Groups were split into areas of shown interest, including:
o Security issues
o Internet telephone equipment
o Router switches

Other content was wrapped around the main article or offer to give the viewer a full range of activities.

Finally, premium content or promotional offers that mapped to the reader’s implicit care abouts were sent to these segments. The newsletter content also corresponded with direct mail and sales campaigns being carried out by field reps. “From the customers’ perspective, it feels like Cisco is telling a seamless story,” Ellefritz says.

-> Step #4. Surveys on the back end

Because there wasn’t much A/B testing in their major initiatives, Ellefritz used post-alterations surveys to measure customer satisfaction.

“Before we made the changes, we believed that there were people who might not know they were getting the newsletter,” he says. “We wanted to know as much as possible if they were starting to feel a rhythm and cadence to it.”


The updated registration page and the behavior-specific segmentation are working just like Ellefritz hoped. For instance, in a prospect campaign offering a free report to SMBs, 3.5% had been Cisco’s historical response rate (which is already in the top 25% of B-to-B acquisition marketing efforts according to MarketingSherpa research). When the same offer is sent to readers based on their tracked behavior, the clickthrough-to-offer jumps to 31%.

“Across the board, we’re not that interested in open rates because they don’t tell us about viewer interests,” he says. “If a viewer clicks on a security-themed webcast and a white paper on security, that person would likely be receptive to a security offer. And we haven’t received a single complaint pertaining to the idea of being intrusive.”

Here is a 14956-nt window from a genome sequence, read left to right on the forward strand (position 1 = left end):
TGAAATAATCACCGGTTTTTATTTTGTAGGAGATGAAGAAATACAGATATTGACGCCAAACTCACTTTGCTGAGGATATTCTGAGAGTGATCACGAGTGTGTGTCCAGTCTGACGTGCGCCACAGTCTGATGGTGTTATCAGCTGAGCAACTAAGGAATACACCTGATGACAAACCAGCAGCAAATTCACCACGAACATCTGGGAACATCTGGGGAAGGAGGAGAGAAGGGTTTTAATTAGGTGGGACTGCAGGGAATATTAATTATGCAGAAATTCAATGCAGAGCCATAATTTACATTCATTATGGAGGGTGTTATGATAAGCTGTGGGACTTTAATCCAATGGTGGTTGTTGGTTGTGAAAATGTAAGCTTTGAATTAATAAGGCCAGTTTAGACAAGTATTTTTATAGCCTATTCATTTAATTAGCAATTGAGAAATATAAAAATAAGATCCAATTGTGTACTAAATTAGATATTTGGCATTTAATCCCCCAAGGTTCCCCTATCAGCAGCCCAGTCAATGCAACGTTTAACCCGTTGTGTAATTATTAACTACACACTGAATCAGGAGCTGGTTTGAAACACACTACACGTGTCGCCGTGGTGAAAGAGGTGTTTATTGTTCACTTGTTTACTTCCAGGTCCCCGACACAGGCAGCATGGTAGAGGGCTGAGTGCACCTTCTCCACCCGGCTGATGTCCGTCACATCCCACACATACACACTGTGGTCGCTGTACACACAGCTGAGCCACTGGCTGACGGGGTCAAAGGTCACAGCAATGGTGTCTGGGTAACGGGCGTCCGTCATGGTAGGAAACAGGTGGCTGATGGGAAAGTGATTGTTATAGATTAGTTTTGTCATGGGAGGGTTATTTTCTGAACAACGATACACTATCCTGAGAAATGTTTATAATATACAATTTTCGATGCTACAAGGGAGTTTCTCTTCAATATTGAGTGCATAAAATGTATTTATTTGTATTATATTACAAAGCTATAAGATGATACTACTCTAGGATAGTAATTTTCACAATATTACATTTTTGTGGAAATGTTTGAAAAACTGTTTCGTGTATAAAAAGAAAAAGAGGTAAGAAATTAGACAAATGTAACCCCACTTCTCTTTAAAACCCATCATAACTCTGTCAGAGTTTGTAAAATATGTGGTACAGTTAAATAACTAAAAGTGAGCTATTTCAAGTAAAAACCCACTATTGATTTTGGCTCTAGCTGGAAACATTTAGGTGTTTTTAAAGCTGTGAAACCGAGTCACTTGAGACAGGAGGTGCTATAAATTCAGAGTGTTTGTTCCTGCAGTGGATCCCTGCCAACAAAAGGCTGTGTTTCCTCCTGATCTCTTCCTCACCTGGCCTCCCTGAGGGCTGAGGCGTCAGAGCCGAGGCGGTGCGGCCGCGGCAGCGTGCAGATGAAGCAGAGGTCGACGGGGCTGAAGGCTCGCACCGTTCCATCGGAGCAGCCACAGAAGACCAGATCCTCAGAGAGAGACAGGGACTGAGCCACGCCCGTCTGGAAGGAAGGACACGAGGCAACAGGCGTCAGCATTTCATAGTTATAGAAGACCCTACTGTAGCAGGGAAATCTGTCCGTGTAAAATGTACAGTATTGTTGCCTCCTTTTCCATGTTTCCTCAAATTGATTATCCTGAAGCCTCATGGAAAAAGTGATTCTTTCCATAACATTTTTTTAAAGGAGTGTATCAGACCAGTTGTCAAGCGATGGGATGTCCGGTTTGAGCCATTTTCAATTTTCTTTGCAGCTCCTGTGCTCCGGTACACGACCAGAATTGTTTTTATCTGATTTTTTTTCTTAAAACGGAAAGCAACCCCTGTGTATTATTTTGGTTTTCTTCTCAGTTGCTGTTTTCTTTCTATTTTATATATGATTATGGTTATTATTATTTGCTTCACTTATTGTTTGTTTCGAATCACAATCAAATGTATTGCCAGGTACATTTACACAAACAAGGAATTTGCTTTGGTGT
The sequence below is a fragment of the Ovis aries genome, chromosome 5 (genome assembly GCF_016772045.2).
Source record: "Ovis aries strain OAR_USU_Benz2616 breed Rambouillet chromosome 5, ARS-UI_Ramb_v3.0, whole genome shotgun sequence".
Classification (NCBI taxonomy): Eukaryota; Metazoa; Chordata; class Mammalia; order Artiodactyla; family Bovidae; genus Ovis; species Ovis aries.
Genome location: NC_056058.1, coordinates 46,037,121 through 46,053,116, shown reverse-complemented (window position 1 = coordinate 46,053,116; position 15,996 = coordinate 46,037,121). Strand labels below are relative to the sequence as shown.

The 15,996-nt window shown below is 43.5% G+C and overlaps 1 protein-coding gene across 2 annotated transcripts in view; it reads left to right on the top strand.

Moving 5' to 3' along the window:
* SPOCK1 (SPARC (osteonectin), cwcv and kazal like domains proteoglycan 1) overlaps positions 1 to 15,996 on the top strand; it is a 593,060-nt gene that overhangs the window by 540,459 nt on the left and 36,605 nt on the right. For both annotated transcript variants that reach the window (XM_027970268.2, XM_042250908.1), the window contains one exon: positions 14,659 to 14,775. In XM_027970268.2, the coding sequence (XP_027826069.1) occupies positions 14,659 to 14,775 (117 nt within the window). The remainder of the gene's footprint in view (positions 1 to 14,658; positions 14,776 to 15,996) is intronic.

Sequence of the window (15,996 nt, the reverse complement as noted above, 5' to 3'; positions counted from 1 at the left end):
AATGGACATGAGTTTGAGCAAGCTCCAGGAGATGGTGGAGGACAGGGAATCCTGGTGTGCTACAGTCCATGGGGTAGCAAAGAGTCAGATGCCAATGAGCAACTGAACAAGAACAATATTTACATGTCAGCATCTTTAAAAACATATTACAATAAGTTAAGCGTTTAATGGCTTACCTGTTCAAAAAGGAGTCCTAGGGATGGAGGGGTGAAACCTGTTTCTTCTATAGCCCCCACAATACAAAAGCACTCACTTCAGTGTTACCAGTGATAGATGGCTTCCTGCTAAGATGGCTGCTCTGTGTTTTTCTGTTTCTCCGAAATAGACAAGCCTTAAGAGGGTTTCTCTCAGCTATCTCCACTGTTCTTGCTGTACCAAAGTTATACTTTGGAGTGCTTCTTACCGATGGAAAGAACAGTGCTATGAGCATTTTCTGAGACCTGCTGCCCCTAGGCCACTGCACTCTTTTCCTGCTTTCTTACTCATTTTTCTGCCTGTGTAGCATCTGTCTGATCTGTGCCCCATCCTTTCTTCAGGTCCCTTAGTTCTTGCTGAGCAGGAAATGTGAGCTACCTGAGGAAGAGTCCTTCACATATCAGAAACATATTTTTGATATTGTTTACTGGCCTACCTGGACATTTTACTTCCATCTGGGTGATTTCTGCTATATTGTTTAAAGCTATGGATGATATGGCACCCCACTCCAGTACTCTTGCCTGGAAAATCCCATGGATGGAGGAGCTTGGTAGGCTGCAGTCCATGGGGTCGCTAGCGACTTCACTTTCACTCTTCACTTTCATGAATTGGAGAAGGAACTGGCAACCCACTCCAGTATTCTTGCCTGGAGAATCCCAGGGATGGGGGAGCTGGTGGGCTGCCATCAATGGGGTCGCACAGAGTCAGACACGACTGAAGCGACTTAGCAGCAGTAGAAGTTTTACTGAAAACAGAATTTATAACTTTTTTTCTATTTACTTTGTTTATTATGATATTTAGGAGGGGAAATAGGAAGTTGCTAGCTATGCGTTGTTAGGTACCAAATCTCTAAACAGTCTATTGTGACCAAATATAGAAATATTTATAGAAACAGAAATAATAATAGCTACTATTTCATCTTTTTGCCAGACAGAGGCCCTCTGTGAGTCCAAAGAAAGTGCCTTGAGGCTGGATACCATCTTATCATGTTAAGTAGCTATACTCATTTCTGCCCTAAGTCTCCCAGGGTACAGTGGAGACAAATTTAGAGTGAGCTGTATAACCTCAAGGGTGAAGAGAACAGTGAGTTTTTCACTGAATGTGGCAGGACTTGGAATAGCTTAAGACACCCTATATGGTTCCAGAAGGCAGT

In terms of the registration page by itself, 76% of new members elect to receive marketing content in addition to BizWise/TechWise. Opt-in rates for this revamped newsletter program compared to traditional acquisition offers have jumped from 2.6% to 5.3%.

“The presentation of a program vs a newsletter -- practically all by itself -- has more than doubled the response,” Ellefritz says. “The idea of joining a program is outperforming the situation where they have to check or not check a series of boxes.”

They also found that 51% of those receiving the entire Innovators Program breadth of offers were extremely happy vs 35% who expressed the same sentiment about getting the newsletter by itself.

In the few months that the data sheet testing has taken place, the video files account for 21% of the total data sheet downloads. The average viewer watches at least half (2.5 minutes) of the presentation, which Ellefritz calls “the type of engagement we were looking to accomplish.”

Also, the HTML datasheets are often bookmarked by Cisco visitors, who tend to have regimented viewing experiences, so many of them still have no idea that the videos even exist. “I think the popularity of the video is best showcased by the fact that we have shot at least five more of them in the last week,” he says. “One thing about them that I’d advise other marketers is that they do not have to be polished. It’s more about what they say than what they look like.”

Useful links related to this article

Creative samples from Cisco Systems’ BizWise and TechWise newsletters:

Ogilvy & Mather - aided with strategy and ongoing production:

Cisco Systems:

See Also: